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Formula editor is used in the following cases:
MagicPlot uses standard IEEE 754 double precision floating-point arithmetic. Double precision floating point takes 8 bytes per number and provides a relative precision of about 16 decimal digits and magnitude range from about 10-308 to about 10+308.
MagicPlot formula editor highlights expression syntax. It also marks matching brackets:
MagicPlot formula translator is generally case sensitive, i.e. you can write
sin but not
X are different variables. You can use this feature when naming
Custom Equation Fit Curve parameters.
.) or comma (
,) as decimal separator, and separate function arguments with a semicolon (
;) in the following cases:
.) only as decimal separator, and separate function arguments with a comma (
,) or a semicolon (
You can use
E for scientific notation:
You can freely insert space characters and line breaks in formula, but do not break function names, numbers, operators. You do not need to enter special characters to indicate line break.
You can see a list of all available functions and their descriptions in
Functions tab in
Set Column Formula window and in
Help on Functions window which can be opened from menu in calculator window.
MagicPlot uses functions of Java programming language library
StrictMath to evaluate
exp, etc. These functions are available from the well-known network library
netlib as a “Freely Distributable Math Library”,
fdlibm package. The same library is widely used in many scientific computing applications.
MagicPlot supports all standard trigonometric functions (
cos, etc.). All angles are always measured in radians for clarity.
You can use the following functions to convert angles units:
deg(a)— converts angles input in radians to an equivalent measure in degrees.
rad(a)— converts angles input in degrees to an equivalent measure in radians.
The predefined constants are:
pi, Pi, PI— π = 3.1416… value (the ratio of circumference of a circle to its diameter).
e— e = 2.7183… value (the base of the natural logarithms). Note: expression
e^ais evaluated as
NAN— Not-a-Number value.
Infinity— positive infinity value which may be used in some calculations. Note: write
-inffor negative infinity.
eps— machine epsilon, gives an upper bound of the relative error due to rounding in floating point arithmetic. Note:
eps = ulp(1) = 2^(-52) = 2,2204E-16. (52 is the number of bits used to store fractional part of a number.)
MagicPlot can interpret boolean logic expressions. Zero and negative values (
<=0) are interpreted as
false and positive values (
>0) are interpreted as
true similarly to C programming language.
You can use simple logical operators which are described below. Use
The basic logical function is
if(condition, a, b). If
condition argument is
true (greater than 0) it returns the second argument (
a), else returns the third argument (
if(col(A) >= 0, col(A), -col(A))— evaluates absolute value of column A (you can use
abs(col(A))for that, of course).
if(col(B) >= 0, col(B), NaN)— returns only positive values from column B. Negative values are replaced with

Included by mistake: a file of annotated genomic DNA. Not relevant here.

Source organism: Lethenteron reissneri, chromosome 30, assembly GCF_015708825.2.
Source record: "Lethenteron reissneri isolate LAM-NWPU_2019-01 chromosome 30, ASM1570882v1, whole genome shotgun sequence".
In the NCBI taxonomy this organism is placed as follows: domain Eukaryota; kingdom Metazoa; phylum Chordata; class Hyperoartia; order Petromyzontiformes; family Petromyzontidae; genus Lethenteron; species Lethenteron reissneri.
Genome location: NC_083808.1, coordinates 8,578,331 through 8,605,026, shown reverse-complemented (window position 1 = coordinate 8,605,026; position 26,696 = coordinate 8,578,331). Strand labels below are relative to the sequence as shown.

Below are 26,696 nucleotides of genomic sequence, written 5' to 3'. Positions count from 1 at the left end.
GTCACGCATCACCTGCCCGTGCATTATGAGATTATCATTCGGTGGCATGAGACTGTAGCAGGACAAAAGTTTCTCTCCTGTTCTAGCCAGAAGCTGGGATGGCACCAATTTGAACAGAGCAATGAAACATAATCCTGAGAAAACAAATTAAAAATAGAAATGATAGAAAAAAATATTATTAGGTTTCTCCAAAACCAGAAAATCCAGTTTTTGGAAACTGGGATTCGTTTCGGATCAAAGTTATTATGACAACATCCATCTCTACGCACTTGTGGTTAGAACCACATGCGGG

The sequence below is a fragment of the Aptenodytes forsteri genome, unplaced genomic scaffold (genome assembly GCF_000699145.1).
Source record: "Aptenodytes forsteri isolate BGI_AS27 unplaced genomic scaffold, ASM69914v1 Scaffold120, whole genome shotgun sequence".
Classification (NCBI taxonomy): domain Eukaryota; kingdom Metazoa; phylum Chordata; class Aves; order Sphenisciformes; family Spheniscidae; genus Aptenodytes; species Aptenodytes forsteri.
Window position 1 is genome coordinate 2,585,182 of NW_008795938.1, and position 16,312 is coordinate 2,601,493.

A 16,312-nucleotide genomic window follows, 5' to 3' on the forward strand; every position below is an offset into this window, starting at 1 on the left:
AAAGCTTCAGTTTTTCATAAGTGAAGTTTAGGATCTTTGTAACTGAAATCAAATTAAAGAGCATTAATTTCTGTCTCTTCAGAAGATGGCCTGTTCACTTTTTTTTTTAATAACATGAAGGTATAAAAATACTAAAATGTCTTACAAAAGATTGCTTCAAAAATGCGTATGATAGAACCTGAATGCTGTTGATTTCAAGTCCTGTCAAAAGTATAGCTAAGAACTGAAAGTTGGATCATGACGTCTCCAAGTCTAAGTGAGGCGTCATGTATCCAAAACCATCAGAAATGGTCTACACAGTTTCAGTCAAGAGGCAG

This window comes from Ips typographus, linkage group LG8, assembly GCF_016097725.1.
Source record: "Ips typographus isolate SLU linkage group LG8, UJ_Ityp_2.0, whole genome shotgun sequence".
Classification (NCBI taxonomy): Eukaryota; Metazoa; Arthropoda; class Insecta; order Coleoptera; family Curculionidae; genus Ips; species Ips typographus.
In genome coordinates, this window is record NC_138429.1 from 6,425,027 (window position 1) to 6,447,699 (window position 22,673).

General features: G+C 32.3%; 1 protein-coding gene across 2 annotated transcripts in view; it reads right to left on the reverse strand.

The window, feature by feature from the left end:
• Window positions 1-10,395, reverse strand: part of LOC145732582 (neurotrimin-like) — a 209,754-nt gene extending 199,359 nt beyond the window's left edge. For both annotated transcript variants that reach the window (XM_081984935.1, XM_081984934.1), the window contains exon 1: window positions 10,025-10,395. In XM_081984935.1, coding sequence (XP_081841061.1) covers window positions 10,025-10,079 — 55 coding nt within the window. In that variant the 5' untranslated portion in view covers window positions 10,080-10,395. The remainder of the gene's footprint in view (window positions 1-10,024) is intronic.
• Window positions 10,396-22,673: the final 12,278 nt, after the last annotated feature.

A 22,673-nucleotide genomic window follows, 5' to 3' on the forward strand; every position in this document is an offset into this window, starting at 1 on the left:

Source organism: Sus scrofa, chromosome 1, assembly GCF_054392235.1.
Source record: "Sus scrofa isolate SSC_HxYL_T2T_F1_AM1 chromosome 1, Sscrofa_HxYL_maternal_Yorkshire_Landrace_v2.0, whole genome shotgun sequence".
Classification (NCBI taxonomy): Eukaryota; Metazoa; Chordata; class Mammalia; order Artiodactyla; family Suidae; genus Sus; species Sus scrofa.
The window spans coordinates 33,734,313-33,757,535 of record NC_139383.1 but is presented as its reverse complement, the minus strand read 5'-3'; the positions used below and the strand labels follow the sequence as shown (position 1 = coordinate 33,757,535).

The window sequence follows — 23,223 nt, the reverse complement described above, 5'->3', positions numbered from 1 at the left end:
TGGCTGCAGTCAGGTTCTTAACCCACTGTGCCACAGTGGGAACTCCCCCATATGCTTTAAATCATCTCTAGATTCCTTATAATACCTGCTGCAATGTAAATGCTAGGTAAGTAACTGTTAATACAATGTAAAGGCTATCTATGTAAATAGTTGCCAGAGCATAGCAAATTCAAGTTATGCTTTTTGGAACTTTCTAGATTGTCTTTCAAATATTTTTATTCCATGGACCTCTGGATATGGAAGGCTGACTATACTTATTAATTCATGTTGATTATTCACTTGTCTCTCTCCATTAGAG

NaNvalue (empty cell). You can use this expression to filter negative values if you do not want to use them in future calculations. Note that “Not-a-Number returned at row #” warning can be shown for such expression.
if(col(A) > 0 & col(B) > 0, max(col(A), col(B)), NaN)
if(x >= 0, x, -x)– fit function example.
You have to be careful if you need to check equality of two values. Due to inaccuracy of computer floating-point calculations the result of evaluation is always approximate. For example, result of
sqrt(3)^2 is number
2.9999999999999996, not exactly
3. The expression
sqrt(3)^2 == 3 is
false (it returns
0). Keep in mind that for convenience MagicPlot rounds numbers when showing on the screen, so this value will be shown as
3 in table if the number of shown fractional digits in MagicPlot preferences is not big enough.
Generally, if you want to check equality of two values you need to use some equality threshold for relative difference. That is, you should compare the modulus of relative difference of two values
b with threshold
if(abs((a-b)/a) < t, …, …).
sqrt(3)^2 - 3results something about
if(abs(sqrt(3)^2 - 3) / 3 < 1e-10, …, …)— checks equality of
3with a threshold of
| ||addition|| ||equal to|
| ||subtraction|| ||not equal to|
| ||multiplication|| ||less than|
| ||division|| ||greater than|
| ||power|| ||less than or equal to|
| ||or|| ||greater than or equal to|
Operators with lower precedence value are evaluated earlier. You can use brackets to change calculation sequence.
Expression is evaluated left-to-right, excluding repeated exponentiation operator
^ operator is right-associative like in Fortran language (evaluated right-to-left; note that in general case
a^(b^c) ≠ (a^b)^c). Hence
a^b^c is evaluated as
The reason for exponentiation being right-associative is that a repeated left-associative exponentiation operation would be less useful. Multiple appearances could (and would) be rewritten with multiplication:
(a^b)^c = a^(b*c).
1 + 2 * 3returns
(1 + 2) * 3returns
-3^2is equal to
^priority is higher than that of unary minus. The result is
2^2^3is equal to
^is right-associative operator. The result is